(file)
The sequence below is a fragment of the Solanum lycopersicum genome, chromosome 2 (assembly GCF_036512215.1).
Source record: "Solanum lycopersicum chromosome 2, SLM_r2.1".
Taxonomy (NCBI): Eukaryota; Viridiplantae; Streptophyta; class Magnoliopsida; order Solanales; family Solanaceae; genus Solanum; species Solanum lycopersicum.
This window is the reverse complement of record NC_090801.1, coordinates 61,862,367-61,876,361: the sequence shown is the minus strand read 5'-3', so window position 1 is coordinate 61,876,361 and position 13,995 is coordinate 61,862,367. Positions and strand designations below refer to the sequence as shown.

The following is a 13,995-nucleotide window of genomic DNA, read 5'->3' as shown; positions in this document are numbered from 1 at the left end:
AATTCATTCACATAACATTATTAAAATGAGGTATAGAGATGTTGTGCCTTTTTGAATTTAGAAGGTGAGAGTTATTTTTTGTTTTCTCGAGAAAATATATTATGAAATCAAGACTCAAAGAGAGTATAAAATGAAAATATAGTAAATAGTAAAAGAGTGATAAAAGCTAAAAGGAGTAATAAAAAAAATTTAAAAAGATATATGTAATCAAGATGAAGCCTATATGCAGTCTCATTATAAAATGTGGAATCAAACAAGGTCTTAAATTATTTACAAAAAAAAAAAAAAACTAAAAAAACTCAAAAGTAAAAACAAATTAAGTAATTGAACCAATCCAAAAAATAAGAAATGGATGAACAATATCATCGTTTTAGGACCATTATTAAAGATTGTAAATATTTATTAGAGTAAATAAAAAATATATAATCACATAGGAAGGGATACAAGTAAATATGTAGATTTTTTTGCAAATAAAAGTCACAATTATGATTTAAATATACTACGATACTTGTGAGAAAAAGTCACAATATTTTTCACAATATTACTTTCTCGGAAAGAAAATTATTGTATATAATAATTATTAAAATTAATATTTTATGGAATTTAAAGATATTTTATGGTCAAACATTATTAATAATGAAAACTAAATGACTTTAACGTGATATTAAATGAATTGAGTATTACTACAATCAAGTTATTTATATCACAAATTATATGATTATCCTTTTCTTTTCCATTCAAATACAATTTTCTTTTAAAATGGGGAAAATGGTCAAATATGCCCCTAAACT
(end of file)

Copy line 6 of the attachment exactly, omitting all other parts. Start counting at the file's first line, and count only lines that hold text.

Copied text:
AATTCATTCACATAACATTATTAAAATGAGGTATAGAGATGTTGTGCCTTTTTGAATTTAGAAGGTGAGAGTTATTTTTTGTTTTCTCGAGAAAATATATTATGAAATCAAGACTCAAAGAGAGTATAAAATGAAAATATAGTAAATAGTAAAAGAGTGATAAAAGCTAAAAGGAGTAATAAAAAAAATTTAAAAAGATATATGTAATCAAGATGAAGCCTATATGCAGTCTCATTATAAAATGTGGAATCAAACAAGGTCTTAAATTATTTACAAAAAAAAAAAAAAACTAAAAAAACTCAAAAGTAAAAACAAATTAAGTAATTGAACCAATCCAAAAAATAAGAAATGGATGAACAATATCATCGTTTTAGGACCATTATTAAAGATTGTAAATATTTATTAGAGTAAATAAAAAATATATAATCACATAGGAAGGGATACAAGTAAATATGTAGATTTTTTTGCAAATAAAAGTCACAATTATGATTTAAATATACTACGATACTTGTGAGAAAAAGTCACAATATTTTTCACAATATTACTTTCTCGGAAAGAAAATTATTGTATATAATAATTATTAAAATTAATATTTTATGGAATTTAAAGATATTTTATGGTCAAACATTATTAATAATGAAAACTAAATGACTTTAACGTGATATTAAATGAATTGAGTATTACTACAATCAAGTTATTTATATCACAAATTATATGATTATCCTTTTCTTTTCCATTCAAATACAATTTTCTTTTAAAATGGGGAAAATGGTCAAATATGCCCCTAAACT